Samantha Boog recently interviewed Féy Cotter, the newly appointed Mobilisation and International Support worker for ECM in New Zealand, about the ECM ‘Foundations Course’. Read on to find out more about this vital and effective ministry.
Missionary burnout and attrition (early return from the field) is a very real thing. Research in this area has clearly shown how culture shock, marital strain, the pressures of language learning, a new climate, disagreements among teams, and even a new time zone can all take their toll.(1)
Member Care is a vital component of any missionary organisation that seeks to look after the people God has entrusted to them. The ECM ‘Foundations Course’ is designed to strengthen and encourage missionaries once they are on the field.
As new missionaries, Féy Cotter and her husband Murray first attended the course in 2012. Féy began co-leading the course in 2015, and has since led five courses.
The Foundations Course is a compulsory training component for all first-time ECM missionaries although it’s not always possible for everyone to attend. The location varies across Europe to make it more accessible for everyone. Féy says “The ideal time to complete it is after one year on the field, once people have experienced what ‘being a missionary’ is like. They have experience of culture shock, language learning and of the workings of ECM from a field perspective.”
She says there are a variety of topics covered. “We look at cultural differences, language learning, member care, coping with stress, self-care and practical things concerning ECM processes and systems.” Féy says completing the Foundations Course can be particularly helpful for missionaries to meet up with other people experiencing similar experiences and struggles, “They realise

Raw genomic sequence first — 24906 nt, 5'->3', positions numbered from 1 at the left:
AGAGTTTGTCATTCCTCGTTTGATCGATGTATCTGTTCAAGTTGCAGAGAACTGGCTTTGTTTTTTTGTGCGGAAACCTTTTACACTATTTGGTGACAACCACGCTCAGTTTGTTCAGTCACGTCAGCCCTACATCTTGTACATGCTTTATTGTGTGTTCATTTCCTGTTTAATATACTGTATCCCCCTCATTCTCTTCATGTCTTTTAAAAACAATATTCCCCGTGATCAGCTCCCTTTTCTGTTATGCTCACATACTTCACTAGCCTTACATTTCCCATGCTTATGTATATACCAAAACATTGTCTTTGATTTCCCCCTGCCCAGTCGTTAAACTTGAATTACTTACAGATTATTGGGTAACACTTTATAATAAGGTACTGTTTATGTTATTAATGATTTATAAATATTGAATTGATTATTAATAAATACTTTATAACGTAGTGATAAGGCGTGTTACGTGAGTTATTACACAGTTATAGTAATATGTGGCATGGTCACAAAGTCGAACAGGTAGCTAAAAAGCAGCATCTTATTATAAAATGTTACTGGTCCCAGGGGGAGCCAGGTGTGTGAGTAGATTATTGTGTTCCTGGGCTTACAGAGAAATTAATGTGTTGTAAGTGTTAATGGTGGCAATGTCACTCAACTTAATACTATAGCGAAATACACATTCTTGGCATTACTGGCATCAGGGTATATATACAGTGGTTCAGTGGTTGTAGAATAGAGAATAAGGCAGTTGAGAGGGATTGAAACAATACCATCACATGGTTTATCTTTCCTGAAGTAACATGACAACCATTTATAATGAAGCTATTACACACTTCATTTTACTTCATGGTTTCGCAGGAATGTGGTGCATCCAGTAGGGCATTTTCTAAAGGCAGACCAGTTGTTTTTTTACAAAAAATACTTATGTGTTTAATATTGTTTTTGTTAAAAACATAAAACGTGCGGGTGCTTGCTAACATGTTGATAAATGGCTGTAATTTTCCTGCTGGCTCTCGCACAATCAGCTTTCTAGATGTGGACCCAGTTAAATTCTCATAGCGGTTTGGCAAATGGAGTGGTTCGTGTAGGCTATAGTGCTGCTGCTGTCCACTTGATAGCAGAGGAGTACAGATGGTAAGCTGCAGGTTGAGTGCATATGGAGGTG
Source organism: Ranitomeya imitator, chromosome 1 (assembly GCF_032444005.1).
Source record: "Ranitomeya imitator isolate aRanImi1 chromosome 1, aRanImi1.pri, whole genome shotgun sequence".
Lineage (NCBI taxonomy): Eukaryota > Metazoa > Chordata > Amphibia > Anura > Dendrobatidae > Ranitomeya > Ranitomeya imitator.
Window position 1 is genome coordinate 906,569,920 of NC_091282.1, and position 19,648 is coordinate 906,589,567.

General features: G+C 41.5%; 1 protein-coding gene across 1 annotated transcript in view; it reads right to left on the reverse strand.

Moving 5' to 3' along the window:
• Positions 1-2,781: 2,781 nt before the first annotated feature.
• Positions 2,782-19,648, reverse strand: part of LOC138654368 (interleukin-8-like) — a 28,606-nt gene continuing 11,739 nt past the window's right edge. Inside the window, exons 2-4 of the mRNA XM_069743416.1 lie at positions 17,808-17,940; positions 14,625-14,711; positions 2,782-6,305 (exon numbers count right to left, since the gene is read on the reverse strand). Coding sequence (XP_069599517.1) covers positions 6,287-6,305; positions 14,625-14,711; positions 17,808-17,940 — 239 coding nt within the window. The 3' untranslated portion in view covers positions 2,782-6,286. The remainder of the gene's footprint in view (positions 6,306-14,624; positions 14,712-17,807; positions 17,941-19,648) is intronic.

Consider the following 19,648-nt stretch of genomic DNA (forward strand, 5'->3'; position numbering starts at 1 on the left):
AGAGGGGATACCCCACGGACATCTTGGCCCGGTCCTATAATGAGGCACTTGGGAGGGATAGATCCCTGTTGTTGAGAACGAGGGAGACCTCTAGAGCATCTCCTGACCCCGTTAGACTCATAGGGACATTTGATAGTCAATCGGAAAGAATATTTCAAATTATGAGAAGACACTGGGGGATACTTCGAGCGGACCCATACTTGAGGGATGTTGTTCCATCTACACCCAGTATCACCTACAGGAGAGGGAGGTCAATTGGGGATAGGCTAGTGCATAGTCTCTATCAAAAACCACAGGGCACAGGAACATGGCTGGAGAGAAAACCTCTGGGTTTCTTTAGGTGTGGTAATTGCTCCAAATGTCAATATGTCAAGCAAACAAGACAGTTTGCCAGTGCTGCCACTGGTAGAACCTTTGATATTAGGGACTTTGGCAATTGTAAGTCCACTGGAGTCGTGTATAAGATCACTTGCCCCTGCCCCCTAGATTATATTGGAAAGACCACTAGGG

that their experiences are normal and they have others with whom they can talk about these things. It is a great place to make new friendships with ECM missionaries who are living in other parts of Europe.”
Culture shock is a common and very normal reaction to unfamiliar surroundings and conditions. Symptoms can include: boredom, withdrawal, feeling isolated and helpless, longing to be back home and some physical symptoms like aches, pains and tiredness.(2) There are commonly five phases of culture shock:
- HONEYMOON PHASE
When the missionary is feeling very positive and almost idealises the new culture.
- IRRITABILITY / HOSTILITY
What is different starts to be seen as inferior and frustrating.
- GRADUAL ADJUSTMENT
When the missionary comes to accept the differences and feel more relaxed.
- ADAPTION OF BICULTURALISM
When the missionary feels a new sense of belonging.
- RE-ENTRY SHOCK
Where the missionary’s home is not what they expected it to be.(3)
Féy says that she and her husband Murray have experienced this firsthand. “The first time we went to Albania was more difficult because everything was different, and we were navigating it with four children. We went through the different phases – sometimes backwards and forwards – and often different family members were at different places in the cycle at different times.”
She says that “Everyone moving to another culture goes through culture shock, but for some people it is a lot more pronounced, or noticeable than for others. Some people move through the stages quickly, or even miss a stage (usually it is the honeymoon stage). Others get stuck in one phase for an extended period of time.” On average both culture shock and then return culture shock each last around two years.